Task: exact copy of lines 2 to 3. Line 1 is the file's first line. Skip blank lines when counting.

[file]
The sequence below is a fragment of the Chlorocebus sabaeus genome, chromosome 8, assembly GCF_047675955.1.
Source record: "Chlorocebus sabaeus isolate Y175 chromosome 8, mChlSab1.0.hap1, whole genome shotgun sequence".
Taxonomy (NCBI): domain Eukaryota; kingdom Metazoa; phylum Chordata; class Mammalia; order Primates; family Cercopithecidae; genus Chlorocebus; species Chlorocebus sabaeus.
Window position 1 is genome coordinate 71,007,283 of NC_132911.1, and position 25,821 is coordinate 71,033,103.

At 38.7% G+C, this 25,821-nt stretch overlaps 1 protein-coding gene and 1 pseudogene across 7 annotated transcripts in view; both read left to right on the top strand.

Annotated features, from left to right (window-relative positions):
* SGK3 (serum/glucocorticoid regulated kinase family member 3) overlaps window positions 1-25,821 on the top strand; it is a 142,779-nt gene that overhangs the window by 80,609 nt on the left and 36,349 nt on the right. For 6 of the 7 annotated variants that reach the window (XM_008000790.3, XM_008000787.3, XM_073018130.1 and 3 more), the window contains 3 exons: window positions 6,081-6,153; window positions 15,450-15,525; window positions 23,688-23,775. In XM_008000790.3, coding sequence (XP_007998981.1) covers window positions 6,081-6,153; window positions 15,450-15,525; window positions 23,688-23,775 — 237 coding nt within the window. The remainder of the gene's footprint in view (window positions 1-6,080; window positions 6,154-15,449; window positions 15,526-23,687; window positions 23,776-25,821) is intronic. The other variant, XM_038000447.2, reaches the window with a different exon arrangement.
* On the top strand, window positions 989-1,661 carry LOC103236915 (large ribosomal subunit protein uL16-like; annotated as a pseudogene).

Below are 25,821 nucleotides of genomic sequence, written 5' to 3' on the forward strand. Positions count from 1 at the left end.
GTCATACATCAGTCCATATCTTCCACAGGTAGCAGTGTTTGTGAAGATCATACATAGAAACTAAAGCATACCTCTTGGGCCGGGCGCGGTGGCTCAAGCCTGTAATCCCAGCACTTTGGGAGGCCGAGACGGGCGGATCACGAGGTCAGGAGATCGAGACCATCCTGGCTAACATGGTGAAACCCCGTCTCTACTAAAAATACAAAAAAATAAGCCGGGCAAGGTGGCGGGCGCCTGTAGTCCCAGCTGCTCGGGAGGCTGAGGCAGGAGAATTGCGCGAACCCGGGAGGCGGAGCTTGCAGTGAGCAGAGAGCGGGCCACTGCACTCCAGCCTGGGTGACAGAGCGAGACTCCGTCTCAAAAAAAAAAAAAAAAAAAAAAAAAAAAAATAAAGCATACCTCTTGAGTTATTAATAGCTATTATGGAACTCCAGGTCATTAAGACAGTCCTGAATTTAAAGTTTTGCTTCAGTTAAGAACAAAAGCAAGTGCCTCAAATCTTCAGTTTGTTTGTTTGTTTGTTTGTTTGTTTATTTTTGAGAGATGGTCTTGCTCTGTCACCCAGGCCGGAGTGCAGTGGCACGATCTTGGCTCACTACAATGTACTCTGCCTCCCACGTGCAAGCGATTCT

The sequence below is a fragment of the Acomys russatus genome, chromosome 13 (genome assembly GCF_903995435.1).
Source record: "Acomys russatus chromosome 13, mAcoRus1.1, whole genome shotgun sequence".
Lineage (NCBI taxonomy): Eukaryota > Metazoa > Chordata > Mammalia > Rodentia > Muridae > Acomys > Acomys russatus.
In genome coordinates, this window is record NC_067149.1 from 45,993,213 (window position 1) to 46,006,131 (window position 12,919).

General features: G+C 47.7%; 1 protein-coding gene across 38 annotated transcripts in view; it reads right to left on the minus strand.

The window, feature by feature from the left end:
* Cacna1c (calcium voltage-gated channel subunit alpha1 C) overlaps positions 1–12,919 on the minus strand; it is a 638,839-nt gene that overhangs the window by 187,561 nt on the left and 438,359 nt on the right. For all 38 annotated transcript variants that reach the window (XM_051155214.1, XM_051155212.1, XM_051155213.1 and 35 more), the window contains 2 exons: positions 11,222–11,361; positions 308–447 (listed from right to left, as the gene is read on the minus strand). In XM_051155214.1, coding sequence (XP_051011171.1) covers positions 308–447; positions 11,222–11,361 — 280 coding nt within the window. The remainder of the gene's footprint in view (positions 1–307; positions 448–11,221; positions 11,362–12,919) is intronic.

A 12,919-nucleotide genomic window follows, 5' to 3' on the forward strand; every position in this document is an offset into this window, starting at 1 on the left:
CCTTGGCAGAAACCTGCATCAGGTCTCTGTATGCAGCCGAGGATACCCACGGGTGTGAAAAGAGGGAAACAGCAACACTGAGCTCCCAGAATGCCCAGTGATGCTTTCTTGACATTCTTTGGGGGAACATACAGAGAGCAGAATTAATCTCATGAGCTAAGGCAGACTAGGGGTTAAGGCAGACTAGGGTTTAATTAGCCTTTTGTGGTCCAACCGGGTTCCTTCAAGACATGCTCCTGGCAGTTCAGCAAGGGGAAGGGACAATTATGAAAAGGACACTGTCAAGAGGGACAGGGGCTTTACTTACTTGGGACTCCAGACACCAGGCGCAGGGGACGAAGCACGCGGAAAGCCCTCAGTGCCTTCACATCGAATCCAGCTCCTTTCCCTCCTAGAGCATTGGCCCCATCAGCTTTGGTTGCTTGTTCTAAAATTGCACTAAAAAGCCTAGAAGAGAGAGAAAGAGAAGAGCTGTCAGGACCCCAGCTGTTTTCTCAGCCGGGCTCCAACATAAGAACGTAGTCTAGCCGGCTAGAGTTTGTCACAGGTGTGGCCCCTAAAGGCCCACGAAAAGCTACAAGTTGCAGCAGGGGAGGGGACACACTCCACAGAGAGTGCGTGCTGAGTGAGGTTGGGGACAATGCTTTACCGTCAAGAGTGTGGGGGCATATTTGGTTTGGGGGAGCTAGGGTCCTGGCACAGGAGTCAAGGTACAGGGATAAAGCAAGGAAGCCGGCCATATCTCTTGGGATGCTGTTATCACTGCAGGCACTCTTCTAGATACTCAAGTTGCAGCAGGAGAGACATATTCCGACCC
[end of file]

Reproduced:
Source record: "Chlorocebus sabaeus isolate Y175 chromosome 8, mChlSab1.0.hap1, whole genome shotgun sequence".
Taxonomy (NCBI): domain Eukaryota; kingdom Metazoa; phylum Chordata; class Mammalia; order Primates; family Cercopithecidae; genus Chlorocebus; species Chlorocebus sabaeus.